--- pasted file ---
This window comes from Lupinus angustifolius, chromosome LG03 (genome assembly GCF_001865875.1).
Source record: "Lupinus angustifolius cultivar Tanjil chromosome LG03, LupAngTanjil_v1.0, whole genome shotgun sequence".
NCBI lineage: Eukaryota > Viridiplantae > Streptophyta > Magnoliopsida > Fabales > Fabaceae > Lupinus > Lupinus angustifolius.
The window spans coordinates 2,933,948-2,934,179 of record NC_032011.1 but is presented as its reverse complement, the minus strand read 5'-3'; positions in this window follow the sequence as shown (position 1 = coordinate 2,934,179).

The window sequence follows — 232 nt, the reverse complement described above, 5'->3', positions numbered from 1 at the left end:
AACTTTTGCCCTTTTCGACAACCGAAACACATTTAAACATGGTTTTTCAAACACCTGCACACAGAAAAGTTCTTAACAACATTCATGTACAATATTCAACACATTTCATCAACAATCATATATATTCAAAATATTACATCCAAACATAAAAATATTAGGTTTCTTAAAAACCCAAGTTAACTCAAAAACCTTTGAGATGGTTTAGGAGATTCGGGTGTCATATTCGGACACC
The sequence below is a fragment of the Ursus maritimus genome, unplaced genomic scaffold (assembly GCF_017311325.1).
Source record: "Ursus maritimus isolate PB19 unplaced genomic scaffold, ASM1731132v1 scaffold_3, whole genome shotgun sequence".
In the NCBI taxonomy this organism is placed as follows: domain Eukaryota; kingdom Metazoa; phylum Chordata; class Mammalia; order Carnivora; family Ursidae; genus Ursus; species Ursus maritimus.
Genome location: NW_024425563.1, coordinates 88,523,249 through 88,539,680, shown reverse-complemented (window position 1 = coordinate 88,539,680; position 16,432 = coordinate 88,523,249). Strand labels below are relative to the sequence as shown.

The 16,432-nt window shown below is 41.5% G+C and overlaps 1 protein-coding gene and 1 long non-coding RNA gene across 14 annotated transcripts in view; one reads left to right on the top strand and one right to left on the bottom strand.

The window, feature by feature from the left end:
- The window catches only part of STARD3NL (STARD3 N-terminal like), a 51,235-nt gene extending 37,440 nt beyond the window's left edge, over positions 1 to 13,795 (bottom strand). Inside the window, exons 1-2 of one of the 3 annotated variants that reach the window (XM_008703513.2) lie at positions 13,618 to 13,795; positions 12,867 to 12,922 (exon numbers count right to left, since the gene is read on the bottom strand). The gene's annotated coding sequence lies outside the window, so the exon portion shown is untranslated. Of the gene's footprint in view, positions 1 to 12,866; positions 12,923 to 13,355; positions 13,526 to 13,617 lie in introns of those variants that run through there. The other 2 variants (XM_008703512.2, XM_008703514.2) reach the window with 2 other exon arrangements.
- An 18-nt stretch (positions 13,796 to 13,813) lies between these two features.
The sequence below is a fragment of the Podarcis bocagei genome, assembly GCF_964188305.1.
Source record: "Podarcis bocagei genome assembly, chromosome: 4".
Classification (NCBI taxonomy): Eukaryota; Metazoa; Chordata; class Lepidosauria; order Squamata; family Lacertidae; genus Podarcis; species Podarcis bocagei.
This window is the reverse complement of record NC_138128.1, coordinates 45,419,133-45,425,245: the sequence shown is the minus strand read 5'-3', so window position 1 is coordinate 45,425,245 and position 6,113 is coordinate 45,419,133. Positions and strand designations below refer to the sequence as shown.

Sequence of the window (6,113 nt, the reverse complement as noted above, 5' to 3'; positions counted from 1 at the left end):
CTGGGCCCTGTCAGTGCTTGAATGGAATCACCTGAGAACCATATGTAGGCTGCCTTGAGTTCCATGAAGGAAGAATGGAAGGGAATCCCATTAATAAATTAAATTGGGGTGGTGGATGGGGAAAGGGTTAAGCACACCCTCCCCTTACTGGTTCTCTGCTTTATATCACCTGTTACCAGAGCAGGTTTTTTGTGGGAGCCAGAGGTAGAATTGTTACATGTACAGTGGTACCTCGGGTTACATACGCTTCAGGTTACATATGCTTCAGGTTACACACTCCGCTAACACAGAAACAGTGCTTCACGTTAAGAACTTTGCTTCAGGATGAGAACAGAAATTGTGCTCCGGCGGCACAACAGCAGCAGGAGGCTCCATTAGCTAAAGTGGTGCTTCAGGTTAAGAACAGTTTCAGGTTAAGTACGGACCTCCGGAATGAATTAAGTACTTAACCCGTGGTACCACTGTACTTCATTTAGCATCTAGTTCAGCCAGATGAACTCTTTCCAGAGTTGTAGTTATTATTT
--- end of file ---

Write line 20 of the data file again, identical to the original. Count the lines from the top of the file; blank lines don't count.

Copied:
CTGGGCCCTGTCAGTGCTTGAATGGAATCACCTGAGAACCATATGTAGGCTGCCTTGAGTTCCATGAAGGAAGAATGGAAGGGAATCCCATTAATAAATTAAATTGGGGTGGTGGATGGGGAAAGGGTTAAGCACACCCTCCCCTTACTGGTTCTCTGCTTTATATCACCTGTTACCAGAGCAGGTTTTTTGTGGGAGCCAGAGGTAGAATTGTTACATGTACAGTGGTACCTCGGGTTACATACGCTTCAGGTTACATATGCTTCAGGTTACACACTCCGCTAACACAGAAACAGTGCTTCACGTTAAGAACTTTGCTTCAGGATGAGAACAGAAATTGTGCTCCGGCGGCACAACAGCAGCAGGAGGCTCCATTAGCTAAAGTGGTGCTTCAGGTTAAGAACAGTTTCAGGTTAAGTACGGACCTCCGGAATGAATTAAGTACTTAACCCGTGGTACCACTGTACTTCATTTAGCATCTAGTTCAGCCAGATGAACTCTTTCCAGAGTTGTAGTTATTATTT